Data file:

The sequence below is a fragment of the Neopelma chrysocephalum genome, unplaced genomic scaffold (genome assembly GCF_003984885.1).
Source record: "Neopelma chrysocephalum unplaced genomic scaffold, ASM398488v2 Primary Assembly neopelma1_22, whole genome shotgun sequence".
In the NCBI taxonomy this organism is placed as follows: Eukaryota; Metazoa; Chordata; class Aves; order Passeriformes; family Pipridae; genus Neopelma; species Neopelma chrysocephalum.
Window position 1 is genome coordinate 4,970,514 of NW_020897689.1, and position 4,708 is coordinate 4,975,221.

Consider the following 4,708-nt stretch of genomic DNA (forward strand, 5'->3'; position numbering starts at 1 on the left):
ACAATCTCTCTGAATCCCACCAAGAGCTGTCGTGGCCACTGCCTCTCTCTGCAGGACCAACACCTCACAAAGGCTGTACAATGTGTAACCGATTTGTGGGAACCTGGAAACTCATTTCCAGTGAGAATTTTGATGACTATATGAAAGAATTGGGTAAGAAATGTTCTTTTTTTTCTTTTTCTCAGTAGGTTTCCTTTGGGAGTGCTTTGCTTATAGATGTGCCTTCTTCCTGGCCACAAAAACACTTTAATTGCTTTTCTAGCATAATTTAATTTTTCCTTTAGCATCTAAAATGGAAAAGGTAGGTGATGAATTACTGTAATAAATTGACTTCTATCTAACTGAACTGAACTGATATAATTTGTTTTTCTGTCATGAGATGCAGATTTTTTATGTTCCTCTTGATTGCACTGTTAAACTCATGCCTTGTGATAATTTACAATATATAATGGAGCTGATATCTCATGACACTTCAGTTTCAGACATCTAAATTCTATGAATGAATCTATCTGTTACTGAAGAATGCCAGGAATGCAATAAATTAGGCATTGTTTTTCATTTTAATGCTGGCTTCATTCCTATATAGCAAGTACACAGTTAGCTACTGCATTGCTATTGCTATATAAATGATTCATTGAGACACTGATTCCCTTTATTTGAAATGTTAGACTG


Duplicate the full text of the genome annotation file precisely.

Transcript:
The sequence below is a fragment of the Neopelma chrysocephalum genome, unplaced genomic scaffold (genome assembly GCF_003984885.1).
Source record: "Neopelma chrysocephalum unplaced genomic scaffold, ASM398488v2 Primary Assembly neopelma1_22, whole genome shotgun sequence".
In the NCBI taxonomy this organism is placed as follows: Eukaryota; Metazoa; Chordata; class Aves; order Passeriformes; family Pipridae; genus Neopelma; species Neopelma chrysocephalum.
Window position 1 is genome coordinate 4,970,514 of NW_020897689.1, and position 4,708 is coordinate 4,975,221.

Consider the following 4,708-nt stretch of genomic DNA (forward strand, 5'->3'; position numbering starts at 1 on the left):
ACAATCTCTCTGAATCCCACCAAGAGCTGTCGTGGCCACTGCCTCTCTCTGCAGGACCAACACCTCACAAAGGCTGTACAATGTGTAACCGATTTGTGGGAACCTGGAAACTCATTTCCAGTGAGAATTTTGATGACTATATGAAAGAATTGGGTAAGAAATGTTCTTTTTTTTCTTTTTCTCAGTAGGTTTCCTTTGGGAGTGCTTTGCTTATAGATGTGCCTTCTTCCTGGCCACAAAAACACTTTAATTGCTTTTCTAGCATAATTTAATTTTTCCTTTAGCATCTAAAATGGAAAAGGTAGGTGATGAATTACTGTAATAAATTGACTTCTATCTAACTGAACTGAACTGATATAATTTGTTTTTCTGTCATGAGATGCAGATTTTTTATGTTCCTCTTGATTGCACTGTTAAACTCATGCCTTGTGATAATTTACAATATATAATGGAGCTGATATCTCATGACACTTCAGTTTCAGACATCTAAATTCTATGAATGAATCTATCTGTTACTGAAGAATGCCAGGAATGCAATAAATTAGGCATTGTTTTTCATTTTAATGCTGGCTTCATTCCTATATAGCAAGTACACAGTTAGCTACTGCATTGCTATTGCTATATAAATGATTCATTGAGACACTGATTCCCTTTATTTGAAATGTTAGACTG